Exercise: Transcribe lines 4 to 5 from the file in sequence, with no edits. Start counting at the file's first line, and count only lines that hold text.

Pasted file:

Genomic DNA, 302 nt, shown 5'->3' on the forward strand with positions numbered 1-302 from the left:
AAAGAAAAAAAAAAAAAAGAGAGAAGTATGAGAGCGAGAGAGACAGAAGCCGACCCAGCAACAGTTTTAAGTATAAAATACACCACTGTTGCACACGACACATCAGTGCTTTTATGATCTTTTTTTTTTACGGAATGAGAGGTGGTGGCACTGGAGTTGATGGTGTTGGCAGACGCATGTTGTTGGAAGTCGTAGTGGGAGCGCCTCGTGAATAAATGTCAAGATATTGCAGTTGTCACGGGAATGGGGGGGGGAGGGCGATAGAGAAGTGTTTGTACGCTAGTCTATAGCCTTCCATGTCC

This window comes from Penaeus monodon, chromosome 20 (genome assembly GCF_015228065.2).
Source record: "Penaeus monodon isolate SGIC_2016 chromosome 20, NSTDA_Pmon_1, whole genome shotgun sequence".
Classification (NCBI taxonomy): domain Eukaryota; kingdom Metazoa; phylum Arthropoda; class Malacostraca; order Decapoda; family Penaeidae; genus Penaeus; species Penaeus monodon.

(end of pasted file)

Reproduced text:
Source record: "Penaeus monodon isolate SGIC_2016 chromosome 20, NSTDA_Pmon_1, whole genome shotgun sequence".
Classification (NCBI taxonomy): domain Eukaryota; kingdom Metazoa; phylum Arthropoda; class Malacostraca; order Decapoda; family Penaeidae; genus Penaeus; species Penaeus monodon.